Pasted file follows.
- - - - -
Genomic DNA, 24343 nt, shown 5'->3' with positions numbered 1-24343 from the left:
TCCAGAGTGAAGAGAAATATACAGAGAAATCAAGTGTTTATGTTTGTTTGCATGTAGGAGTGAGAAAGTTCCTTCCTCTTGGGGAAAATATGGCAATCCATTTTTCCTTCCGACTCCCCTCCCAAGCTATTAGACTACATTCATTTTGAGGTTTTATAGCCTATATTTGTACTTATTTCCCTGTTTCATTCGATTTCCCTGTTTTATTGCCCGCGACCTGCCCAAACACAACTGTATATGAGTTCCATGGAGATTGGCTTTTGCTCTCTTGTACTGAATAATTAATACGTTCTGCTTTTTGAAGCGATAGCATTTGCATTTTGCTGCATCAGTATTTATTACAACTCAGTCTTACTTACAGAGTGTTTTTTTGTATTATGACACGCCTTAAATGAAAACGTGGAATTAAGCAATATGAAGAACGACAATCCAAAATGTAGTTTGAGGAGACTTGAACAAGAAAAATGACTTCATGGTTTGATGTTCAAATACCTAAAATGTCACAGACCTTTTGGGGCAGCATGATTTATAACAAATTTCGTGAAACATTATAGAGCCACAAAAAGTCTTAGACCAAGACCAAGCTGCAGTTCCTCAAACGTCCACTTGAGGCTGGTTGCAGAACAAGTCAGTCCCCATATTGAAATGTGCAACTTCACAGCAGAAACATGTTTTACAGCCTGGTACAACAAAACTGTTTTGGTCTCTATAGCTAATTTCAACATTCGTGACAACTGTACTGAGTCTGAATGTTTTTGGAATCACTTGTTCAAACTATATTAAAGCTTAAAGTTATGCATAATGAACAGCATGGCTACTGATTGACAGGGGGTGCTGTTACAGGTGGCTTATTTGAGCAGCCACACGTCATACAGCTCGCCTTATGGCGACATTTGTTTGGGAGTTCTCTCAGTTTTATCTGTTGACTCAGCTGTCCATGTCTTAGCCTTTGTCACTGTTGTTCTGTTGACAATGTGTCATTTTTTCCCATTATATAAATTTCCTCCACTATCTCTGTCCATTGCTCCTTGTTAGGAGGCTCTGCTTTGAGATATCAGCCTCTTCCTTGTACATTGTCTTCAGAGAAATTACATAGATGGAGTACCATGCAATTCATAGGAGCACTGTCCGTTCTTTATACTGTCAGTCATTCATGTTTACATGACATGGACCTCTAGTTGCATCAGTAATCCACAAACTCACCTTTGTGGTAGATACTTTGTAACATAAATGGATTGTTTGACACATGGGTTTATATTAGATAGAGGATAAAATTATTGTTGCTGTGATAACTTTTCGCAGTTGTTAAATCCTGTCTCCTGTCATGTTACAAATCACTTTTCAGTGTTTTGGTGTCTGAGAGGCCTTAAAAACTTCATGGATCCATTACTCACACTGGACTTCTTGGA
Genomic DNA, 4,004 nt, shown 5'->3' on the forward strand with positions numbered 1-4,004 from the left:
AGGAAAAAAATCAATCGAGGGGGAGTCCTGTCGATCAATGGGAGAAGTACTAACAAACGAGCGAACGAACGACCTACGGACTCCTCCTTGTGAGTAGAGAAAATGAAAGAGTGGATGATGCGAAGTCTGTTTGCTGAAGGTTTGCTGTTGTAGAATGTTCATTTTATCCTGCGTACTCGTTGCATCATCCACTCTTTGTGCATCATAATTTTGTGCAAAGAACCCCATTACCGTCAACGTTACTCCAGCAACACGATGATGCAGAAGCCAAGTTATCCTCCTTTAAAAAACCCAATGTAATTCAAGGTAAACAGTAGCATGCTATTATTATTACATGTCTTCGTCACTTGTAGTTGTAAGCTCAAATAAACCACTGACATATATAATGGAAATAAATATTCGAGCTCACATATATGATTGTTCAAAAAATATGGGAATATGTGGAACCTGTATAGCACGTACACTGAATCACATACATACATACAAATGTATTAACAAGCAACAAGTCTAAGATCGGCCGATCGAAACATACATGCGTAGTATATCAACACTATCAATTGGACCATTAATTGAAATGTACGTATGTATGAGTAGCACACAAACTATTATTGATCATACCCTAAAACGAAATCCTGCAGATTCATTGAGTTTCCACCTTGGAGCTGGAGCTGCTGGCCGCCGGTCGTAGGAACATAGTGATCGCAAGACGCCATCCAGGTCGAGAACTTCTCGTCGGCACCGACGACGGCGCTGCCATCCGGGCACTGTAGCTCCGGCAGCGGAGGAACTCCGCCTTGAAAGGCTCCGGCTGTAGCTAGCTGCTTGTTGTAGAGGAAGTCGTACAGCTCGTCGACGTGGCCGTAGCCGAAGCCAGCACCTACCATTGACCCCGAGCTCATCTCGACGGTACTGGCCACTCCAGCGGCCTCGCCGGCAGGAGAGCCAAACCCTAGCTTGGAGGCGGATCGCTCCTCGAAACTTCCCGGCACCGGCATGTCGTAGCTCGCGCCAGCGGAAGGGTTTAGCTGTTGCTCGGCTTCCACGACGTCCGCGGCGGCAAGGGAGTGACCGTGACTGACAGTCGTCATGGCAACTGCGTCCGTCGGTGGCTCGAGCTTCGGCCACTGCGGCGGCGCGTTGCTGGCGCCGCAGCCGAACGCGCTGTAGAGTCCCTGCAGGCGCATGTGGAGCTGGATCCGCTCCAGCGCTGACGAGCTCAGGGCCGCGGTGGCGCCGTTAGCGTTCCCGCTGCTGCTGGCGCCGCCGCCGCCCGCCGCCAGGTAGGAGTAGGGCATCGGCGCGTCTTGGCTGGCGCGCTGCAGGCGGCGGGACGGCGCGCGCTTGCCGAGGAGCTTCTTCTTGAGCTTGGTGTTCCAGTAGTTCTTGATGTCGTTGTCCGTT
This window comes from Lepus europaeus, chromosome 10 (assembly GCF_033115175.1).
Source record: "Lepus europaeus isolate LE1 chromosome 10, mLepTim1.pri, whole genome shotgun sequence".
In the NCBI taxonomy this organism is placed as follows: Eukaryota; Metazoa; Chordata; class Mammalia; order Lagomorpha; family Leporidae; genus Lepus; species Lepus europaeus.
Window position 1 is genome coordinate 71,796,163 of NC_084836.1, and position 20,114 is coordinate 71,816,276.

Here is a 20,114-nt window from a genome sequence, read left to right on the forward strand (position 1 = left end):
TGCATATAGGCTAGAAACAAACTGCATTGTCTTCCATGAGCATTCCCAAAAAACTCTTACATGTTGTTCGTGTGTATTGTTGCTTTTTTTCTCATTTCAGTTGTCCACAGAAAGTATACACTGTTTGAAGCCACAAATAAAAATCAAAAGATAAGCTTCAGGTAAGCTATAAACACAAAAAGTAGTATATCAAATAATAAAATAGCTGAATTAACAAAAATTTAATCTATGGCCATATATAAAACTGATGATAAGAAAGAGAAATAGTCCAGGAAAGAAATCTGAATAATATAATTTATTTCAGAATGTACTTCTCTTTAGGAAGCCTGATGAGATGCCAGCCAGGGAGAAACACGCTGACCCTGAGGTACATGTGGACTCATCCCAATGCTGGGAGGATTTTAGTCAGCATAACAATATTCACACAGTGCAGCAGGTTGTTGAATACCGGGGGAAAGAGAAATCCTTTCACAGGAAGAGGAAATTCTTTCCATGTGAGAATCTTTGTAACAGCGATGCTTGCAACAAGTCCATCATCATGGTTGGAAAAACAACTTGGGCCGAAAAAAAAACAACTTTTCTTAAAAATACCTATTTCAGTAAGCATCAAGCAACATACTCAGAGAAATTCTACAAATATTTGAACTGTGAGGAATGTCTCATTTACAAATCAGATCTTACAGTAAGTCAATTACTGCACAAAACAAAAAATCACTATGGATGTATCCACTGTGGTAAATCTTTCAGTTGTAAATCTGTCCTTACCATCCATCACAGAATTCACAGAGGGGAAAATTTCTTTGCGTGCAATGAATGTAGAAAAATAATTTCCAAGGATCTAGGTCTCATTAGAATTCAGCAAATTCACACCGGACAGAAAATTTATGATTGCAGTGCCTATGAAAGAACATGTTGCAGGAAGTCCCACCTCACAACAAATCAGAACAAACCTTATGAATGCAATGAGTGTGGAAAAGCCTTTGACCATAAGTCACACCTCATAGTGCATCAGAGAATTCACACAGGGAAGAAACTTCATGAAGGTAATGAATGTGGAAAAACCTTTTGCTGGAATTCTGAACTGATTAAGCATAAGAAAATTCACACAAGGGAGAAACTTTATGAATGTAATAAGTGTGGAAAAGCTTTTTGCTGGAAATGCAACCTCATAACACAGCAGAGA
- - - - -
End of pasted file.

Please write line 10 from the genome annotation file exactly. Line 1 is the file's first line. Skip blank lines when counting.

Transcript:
TGCATATAGGCTAGAAACAAACTGCATTGTCTTCCATGAGCATTCCCAAAAAACTCTTACATGTTGTTCGTGTGTATTGTTGCTTTTTTTCTCATTTCAGTTGTCCACAGAAAGTATACACTGTTTGAAGCCACAAATAAAAATCAAAAGATAAGCTTCAGGTAAGCTATAAACACAAAAAGTAGTATATCAAATAATAAAATAGCTGAATTAACAAAAATTTAATCTATGGCCATATATAAAACTGATGATAAGAAAGAGAAATAGTCCAGGAAAGAAATCTGAATAATATAATTTATTTCAGAATGTACTTCTCTTTAGGAAGCCTGATGAGATGCCAGCCAGGGAGAAACACGCTGACCCTGAGGTACATGTGGACTCATCCCAATGCTGGGAGGATTTTAGTCAGCATAACAATATTCACACAGTGCAGCAGGTTGTTGAATACCGGGGGAAAGAGAAATCCTTTCACAGGAAGAGGAAATTCTTTCCATGTGAGAATCTTTGTAACAGCGATGCTTGCAACAAGTCCATCATCATGGTTGGAAAAACAACTTGGGCCGAAAAAAAAACAACTTTTCTTAAAAATACCTATTTCAGTAAGCATCAAGCAACATACTCAGAGAAATTCTACAAATATTTGAACTGTGAGGAATGTCTCATTTACAAATCAGATCTTACAGTAAGTCAATTACTGCACAAAACAAAAAATCACTATGGATGTATCCACTGTGGTAAATCTTTCAGTTGTAAATCTGTCCTTACCATCCATCACAGAATTCACAGAGGGGAAAATTTCTTTGCGTGCAATGAATGTAGAAAAATAATTTCCAAGGATCTAGGTCTCATTAGAATTCAGCAAATTCACACCGGACAGAAAATTTATGATTGCAGTGCCTATGAAAGAACATGTTGCAGGAAGTCCCACCTCACAACAAATCAGAACAAACCTTATGAATGCAATGAGTGTGGAAAAGCCTTTGACCATAAGTCACACCTCATAGTGCATCAGAGAATTCACACAGGGAAGAAACTTCATGAAGGTAATGAATGTGGAAAAACCTTTTGCTGGAATTCTGAACTGATTAAGCATAAGAAAATTCACACAAGGGAGAAACTTTATGAATGTAATAAGTGTGGAAAAGCTTTTTGCTGGAAATGCAACCTCATAACACAGCAGAGA